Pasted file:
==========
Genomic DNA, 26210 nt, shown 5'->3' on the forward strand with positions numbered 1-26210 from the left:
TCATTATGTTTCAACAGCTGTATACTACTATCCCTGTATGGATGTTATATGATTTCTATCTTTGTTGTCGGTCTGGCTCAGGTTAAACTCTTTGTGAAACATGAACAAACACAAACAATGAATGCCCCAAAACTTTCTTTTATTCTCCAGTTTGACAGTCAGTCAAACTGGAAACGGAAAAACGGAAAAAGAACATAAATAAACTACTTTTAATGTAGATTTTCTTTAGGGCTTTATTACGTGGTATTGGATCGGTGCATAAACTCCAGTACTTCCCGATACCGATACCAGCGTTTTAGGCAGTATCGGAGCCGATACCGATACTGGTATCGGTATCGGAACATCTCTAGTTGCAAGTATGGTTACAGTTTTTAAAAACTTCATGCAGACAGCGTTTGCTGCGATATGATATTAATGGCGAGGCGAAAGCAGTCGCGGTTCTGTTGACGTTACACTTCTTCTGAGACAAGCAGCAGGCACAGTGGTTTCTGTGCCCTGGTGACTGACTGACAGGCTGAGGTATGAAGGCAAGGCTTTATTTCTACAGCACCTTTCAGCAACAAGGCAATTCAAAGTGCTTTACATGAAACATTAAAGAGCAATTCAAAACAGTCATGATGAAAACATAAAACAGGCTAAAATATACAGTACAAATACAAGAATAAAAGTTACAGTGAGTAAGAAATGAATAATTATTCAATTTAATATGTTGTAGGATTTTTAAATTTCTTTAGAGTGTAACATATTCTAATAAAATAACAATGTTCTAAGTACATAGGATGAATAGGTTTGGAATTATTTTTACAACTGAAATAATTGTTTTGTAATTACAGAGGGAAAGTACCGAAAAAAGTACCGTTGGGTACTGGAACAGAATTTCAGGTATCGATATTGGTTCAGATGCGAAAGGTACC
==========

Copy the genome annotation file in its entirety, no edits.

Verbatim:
Genomic DNA, 26210 nt, shown 5'->3' on the forward strand with positions numbered 1-26210 from the left:
TCATTATGTTTCAACAGCTGTATACTACTATCCCTGTATGGATGTTATATGATTTCTATCTTTGTTGTCGGTCTGGCTCAGGTTAAACTCTTTGTGAAACATGAACAAACACAAACAATGAATGCCCCAAAACTTTCTTTTATTCTCCAGTTTGACAGTCAGTCAAACTGGAAACGGAAAAACGGAAAAAGAACATAAATAAACTACTTTTAATGTAGATTTTCTTTAGGGCTTTATTACGTGGTATTGGATCGGTGCATAAACTCCAGTACTTCCCGATACCGATACCAGCGTTTTAGGCAGTATCGGAGCCGATACCGATACTGGTATCGGTATCGGAACATCTCTAGTTGCAAGTATGGTTACAGTTTTTAAAAACTTCATGCAGACAGCGTTTGCTGCGATATGATATTAATGGCGAGGCGAAAGCAGTCGCGGTTCTGTTGACGTTACACTTCTTCTGAGACAAGCAGCAGGCACAGTGGTTTCTGTGCCCTGGTGACTGACTGACAGGCTGAGGTATGAAGGCAAGGCTTTATTTCTACAGCACCTTTCAGCAACAAGGCAATTCAAAGTGCTTTACATGAAACATTAAAGAGCAATTCAAAACAGTCATGATGAAAACATAAAACAGGCTAAAATATACAGTACAAATACAAGAATAAAAGTTACAGTGAGTAAGAAATGAATAATTATTCAATTTAATATGTTGTAGGATTTTTAAATTTCTTTAGAGTGTAACATATTCTAATAAAATAACAATGTTCTAAGTACATAGGATGAATAGGTTTGGAATTATTTTTACAACTGAAATAATTGTTTTGTAATTACAGAGGGAAAGTACCGAAAAAAGTACCGTTGGGTACTGGAACAGAATTTCAGGTATCGATATTGGTTCAGATGCGAAAGGTACC